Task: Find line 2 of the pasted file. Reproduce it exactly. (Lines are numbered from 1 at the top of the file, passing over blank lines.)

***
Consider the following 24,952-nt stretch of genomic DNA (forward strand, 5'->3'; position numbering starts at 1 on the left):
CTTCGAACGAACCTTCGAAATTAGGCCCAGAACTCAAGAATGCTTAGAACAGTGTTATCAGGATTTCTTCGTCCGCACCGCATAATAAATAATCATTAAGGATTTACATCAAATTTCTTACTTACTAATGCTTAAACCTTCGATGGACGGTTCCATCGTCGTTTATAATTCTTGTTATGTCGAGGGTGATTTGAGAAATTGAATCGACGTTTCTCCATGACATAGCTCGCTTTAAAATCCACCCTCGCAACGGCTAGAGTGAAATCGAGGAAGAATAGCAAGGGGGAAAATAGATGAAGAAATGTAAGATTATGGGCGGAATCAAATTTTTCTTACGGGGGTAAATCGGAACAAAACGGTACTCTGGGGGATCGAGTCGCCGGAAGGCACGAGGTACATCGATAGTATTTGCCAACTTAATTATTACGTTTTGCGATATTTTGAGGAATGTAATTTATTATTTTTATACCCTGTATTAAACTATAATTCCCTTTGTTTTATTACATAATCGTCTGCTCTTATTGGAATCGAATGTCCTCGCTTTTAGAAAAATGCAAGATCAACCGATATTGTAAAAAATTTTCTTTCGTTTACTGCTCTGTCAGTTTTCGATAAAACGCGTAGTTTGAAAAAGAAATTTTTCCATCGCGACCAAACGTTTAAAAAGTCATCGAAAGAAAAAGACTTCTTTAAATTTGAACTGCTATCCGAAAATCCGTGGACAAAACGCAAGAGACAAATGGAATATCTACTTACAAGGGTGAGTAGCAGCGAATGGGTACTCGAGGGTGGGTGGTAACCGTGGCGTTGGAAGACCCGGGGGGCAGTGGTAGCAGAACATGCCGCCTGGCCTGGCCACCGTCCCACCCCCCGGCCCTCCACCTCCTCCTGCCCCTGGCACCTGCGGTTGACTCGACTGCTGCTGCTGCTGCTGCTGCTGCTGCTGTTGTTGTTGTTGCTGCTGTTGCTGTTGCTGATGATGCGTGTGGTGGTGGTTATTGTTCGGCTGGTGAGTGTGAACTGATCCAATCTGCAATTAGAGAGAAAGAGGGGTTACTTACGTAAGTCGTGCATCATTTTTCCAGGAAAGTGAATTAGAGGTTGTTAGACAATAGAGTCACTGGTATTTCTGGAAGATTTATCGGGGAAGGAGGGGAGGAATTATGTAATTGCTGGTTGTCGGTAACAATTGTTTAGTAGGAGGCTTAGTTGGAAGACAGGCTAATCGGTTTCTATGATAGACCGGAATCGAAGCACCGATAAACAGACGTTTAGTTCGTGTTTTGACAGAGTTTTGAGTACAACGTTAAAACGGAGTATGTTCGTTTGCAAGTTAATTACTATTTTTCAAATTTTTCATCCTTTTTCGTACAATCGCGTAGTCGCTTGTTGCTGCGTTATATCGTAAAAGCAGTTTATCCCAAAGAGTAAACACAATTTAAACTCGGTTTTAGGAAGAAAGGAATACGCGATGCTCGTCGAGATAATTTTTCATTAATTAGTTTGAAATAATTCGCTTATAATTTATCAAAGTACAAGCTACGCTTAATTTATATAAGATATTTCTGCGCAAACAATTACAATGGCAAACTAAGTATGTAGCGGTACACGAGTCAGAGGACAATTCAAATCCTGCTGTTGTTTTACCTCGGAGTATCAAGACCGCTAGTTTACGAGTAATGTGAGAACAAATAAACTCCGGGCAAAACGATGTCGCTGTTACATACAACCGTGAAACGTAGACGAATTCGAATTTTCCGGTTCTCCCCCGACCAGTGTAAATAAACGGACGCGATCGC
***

CTTCGAACGAACCTTCGAAATTAGGCCCAGAACTCAAGAATGCTTAGAACAGTGTTATCAGGATTTCTTCGTCCGCACCGCATAATAAATAATCATTAAGGATTTACATCAAATTTCTTACTTACTAATGCTTAAACCTTCGATGGACGGTTCCATCGTCGTTTATAATTCTTGTTATGTCGAGGGTGATTTGAGAAATTGAATCGACGTTTCTCCATGACATAGCTCGCTTTAAAATCCACCCTCGCAACGGCTAGAGTGAAATCGAGGAAGAATAGCAAGGGGGAAAATAGATGAAGAAATGTAAGATTATGGGCGGAATCAAATTTTTCTTACGGGGGTAAATCGGAACAAAACGGTACTCTGGGGGATCGAGTCGCCGGAAGGCACGAGGTACATCGATAGTATTTGCCAACTTAATTATTACGTTTTGCGATATTTTGAGGAATGTAATTTATTATTTTTATACCCTGTATTAAACTATAATTCCCTTTGTTTTATTACATAATCGTCTGCTCTTATTGGAATCGAATGTCCTCGCTTTTAGAAAAATGCAAGATCAACCGATATTGTAAAAAATTTTCTTTCGTTTACTGCTCTGTCAGTTTTCGATAAAACGCGTAGTTTGAAAAAGAAATTTTTCCATCGCGACCAAACGTTTAAAAAGTCATCGAAAGAAAAAGACTTCTTTAAATTTGAACTGCTATCCGAAAATCCGTGGACAAAACGCAAGAGACAAATGGAATATCTACTTACAAGGGTGAGTAGCAGCGAATGGGTACTCGAGGGTGGGTGGTAACCGTGGCGTTGGAAGACCCGGGGGGCAGTGGTAGCAGAACATGCCGCCTGGCCTGGCCACCGTCCCACCCCCCGGCCCTCCACCTCCTCCTGCCCCTGGCACCTGCGGTTGACTCGACTGCTGCTGCTGCTGCTGCTGCTGCTGCTGTTGTTGTTGTTGCTGCTGTTGCTGTTGCTGATGATGCGTGTGGTGGTGGTTATTGTTCGGCTGGTGAGTGTGAACTGATCCAATCTGCAATTAGAGAGAAAGAGGGGTTACTTACGTAAGTCGTGCATCATTTTTCCAGGAAAGTGAATTAGAGGTTGTTAGACAATAGAGTCACTGGTATTTCTGGAAGATTTATCGGGGAAGGAGGGGAGGAATTATGTAATTGCTGGTTGTCGGTAACAATTGTTTAGTAGGAGGCTTAGTTGGAAGACAGGCTAATCGGTTTCTATGATAGACCGGAATCGAAGCACCGATAAACAGACGTTTAGTTCGTGTTTTGACAGAGTTTTGAGTACAACGTTAAAACGGAGTATGTTCGTTTGCAAGTTAATTACTATTTTTCAAATTTTTCATCCTTTTTCGTACAATCGCGTAGTCGCTTGTTGCTGCGTTATATCGTAAAAGCAGTTTATCCCAAAGAGTAAACACAATTTAAACTCGGTTTTAGGAAGAAAGGAATACGCGATGCTCGTCGAGATAATTTTTCATTAATTAGTTTGAAATAATTCGCTTATAATTTATCAAAGTACAAGCTACGCTTAATTTATATAAGATATTTCTGCGCAAACAATTACAATGGCAAACTAAGTATGTAGCGGTACACGAGTCAGAGGACAATTCAAATCCTGCTGTTGTTTTACCTCGGAGTATCAAGACCGCTAGTTTACGAGTAATGTGAGAACAAATAAACTCCGGGCAAAACGATGTCGCTGTTACATACAACCGTGAAACGTAGACGAATTCGAATTTTCCGGTTCTCCCCCGACCAGTGTAAATAAACGGACGCGATCGC